As McMahon's (Promise Not to Tell) uneven first YA novel begins, 10th-grader Maggie, the narrator, has ensconced herself in the dysfunctional family of her new best friend, Dahlia Wainwright, whose imbalanced mother uses dolls to "predict the future, or maybe even control it." While describing the Wainwrights' rituals in great and often burdensome detail, the author gradually reveals that the formerly popular Maggie has survived a car accident that killed her mother and has left her with scars, a limp and a terrible sense of guilt. Maggie admires Dahlia (who "leaves traces of herself wherever she goes, the way a shooting star leaves a streak of light behind it"), and soon her feelings turn sexual. To this already freighted plot McMahon adds a story line about an improbably good band which the girls form with two classmates, both of whom seem cast much too conveniently. Although much of the story is far-fetched and ancillary characters are unconvincing, Maggie's feelings for Dahlia are believable, and lyrical descriptions buoy the prose. A satisfying end rewards readers who make it to the finish line. Ages 14-up.
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Children's Literature - Abby Spencer
At one time, Maggie was popular. Now, she is an outcast known as the Frankenstein girl. After the accident that killed her mother left her leg scarred and pieced together by rods and screws, Maggie is in need of a friend. The day Maggie introduces herself to Dahlia Wainright is the day Maggie's life is forever changed. Dahlia is smart, beautiful, eccentric and mysterious to all the other tenth grade girls. Their budding friendship soon turns into much more for Maggie, who thinks she could be in love with her new best friend. The outrageous journey of Maggie and Dahlia's friendship turned love relationship leaves them and the world around them eternally altered. This coming-of-age story of heartache and hope takes the reader on Maggie's journey to discover her true self and demonstrates how one can be transformed by the power of a first love. Reviewer: Abby Spencer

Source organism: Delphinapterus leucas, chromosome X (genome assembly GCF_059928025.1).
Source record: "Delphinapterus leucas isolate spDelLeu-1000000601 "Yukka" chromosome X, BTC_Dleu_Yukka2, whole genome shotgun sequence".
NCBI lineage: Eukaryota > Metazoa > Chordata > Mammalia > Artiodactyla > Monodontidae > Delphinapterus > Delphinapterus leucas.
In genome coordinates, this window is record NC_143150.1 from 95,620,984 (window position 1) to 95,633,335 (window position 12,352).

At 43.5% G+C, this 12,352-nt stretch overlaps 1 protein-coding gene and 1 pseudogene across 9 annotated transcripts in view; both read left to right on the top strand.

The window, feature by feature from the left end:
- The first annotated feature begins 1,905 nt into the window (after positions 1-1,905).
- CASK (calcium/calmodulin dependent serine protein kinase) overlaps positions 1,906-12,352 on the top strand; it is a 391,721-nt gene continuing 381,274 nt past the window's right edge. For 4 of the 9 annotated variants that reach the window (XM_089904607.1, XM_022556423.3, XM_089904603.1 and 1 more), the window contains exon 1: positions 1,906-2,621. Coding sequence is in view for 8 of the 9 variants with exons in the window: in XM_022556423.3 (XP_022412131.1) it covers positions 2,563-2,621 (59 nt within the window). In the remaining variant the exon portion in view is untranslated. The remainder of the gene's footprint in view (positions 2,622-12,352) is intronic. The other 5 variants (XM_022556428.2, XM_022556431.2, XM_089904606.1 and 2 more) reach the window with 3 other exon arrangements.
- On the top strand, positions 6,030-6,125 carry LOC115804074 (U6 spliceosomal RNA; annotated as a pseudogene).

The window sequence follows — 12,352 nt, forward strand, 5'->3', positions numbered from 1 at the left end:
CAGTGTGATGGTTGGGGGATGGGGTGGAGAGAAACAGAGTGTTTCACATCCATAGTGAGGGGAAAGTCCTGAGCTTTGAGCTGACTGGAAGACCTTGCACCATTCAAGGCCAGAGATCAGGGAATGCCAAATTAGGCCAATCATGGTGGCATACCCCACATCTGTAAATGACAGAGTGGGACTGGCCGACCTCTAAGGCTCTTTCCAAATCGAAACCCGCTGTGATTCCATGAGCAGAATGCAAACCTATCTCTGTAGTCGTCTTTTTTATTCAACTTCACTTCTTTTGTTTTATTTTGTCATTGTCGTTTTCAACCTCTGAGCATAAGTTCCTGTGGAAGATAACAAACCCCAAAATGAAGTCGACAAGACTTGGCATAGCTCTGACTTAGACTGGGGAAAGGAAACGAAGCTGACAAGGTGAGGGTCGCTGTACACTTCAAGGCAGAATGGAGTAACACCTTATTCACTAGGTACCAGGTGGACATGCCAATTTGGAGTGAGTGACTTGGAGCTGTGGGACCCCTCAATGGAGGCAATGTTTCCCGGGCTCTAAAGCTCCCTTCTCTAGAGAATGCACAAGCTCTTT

School Library Journal
Gr 9 Up
Maggie's sense of self was shattered, along with her leg, in a car crash that killed her mother two years ago. Now 15, she is reborn in the alternate identity of "LaSamba," an eager follower in the wild, creative fantasy world of her intoxicating new classmate Dahlia ("Tiki") and her mentally ill mother. In this emotionally powerful and realistic story set in the 1990s in a small town in Connecticut, Maggie loses herself completely in her new identity, and slowly but surely comes to find a true, new self that includes the indisputable-but scary-fact that she is a lesbian and in love with Tiki. Readers are swept along with Maggie's swirling feelings, making it easy to understand how easily this fragile, sensitive girl could lose herself. Secondary characters also have complex emotions and motivations. Had this novel been published 15 years ago, it would've been a groundbreaking addition to LGBT literature; as it is, it still stands strong as a period testament to the anti-"lesbo" feelings of that era, as well as simply a well-written tale of self-discovery. Sex scenes focus on emotion and are not overly explicit.-Rhona Campbell, Washington, DC Public Library
An author for adults shifts her audience to teens with mixed success in this romance about two girls. The slow-paced plot hinges on familiar elements: a teenager whose mother has died, a strong sense of alienation and a surprisingly successful band. Tenth-grader Maggie, who was popular in junior high, attributes her current alienation to the car accident two years earlier that killed her mother, for which Maggie feels guilty. Calling herself "Frankenstein girl" because she limps, Maggie befriends another outsider, the new girl Dahlia. Much of the book details Maggie's growing love for Dahlia and her infatuation with the free-spirited but poor life Dahlia shares with her brother and mentally ill mother. Their romance, which becomes sexual, encounters problems and painful homophobia. The girls also start an implausibly good band with a handsome football star who falls for Dahlia. Although most of the other characters are not fully developed, Maggie and Dahlia grow and change through their romance and pain. Readers who like dreamy, even quasi-mystical, nonconformity may enjoy this slightly dark but ultimately hopeful romance. (Fiction. YA)